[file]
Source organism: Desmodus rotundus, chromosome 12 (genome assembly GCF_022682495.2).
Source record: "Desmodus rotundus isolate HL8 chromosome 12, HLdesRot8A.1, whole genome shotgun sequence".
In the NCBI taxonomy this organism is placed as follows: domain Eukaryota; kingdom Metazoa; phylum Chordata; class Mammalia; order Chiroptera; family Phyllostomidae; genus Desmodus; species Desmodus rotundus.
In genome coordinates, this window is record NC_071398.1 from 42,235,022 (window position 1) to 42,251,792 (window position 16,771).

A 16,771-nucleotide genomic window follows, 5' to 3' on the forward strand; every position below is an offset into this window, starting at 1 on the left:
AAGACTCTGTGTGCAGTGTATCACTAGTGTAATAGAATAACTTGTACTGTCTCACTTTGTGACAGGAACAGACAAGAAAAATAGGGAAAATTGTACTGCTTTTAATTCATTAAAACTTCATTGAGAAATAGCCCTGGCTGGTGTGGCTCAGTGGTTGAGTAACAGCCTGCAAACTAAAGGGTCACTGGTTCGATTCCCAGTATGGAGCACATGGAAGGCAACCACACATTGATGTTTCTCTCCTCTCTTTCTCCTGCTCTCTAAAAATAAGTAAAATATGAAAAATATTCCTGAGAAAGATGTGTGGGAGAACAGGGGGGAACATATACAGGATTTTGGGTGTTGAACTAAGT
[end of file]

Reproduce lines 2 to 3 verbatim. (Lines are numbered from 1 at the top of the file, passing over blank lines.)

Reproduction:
Source record: "Desmodus rotundus isolate HL8 chromosome 12, HLdesRot8A.1, whole genome shotgun sequence".
In the NCBI taxonomy this organism is placed as follows: domain Eukaryota; kingdom Metazoa; phylum Chordata; class Mammalia; order Chiroptera; family Phyllostomidae; genus Desmodus; species Desmodus rotundus.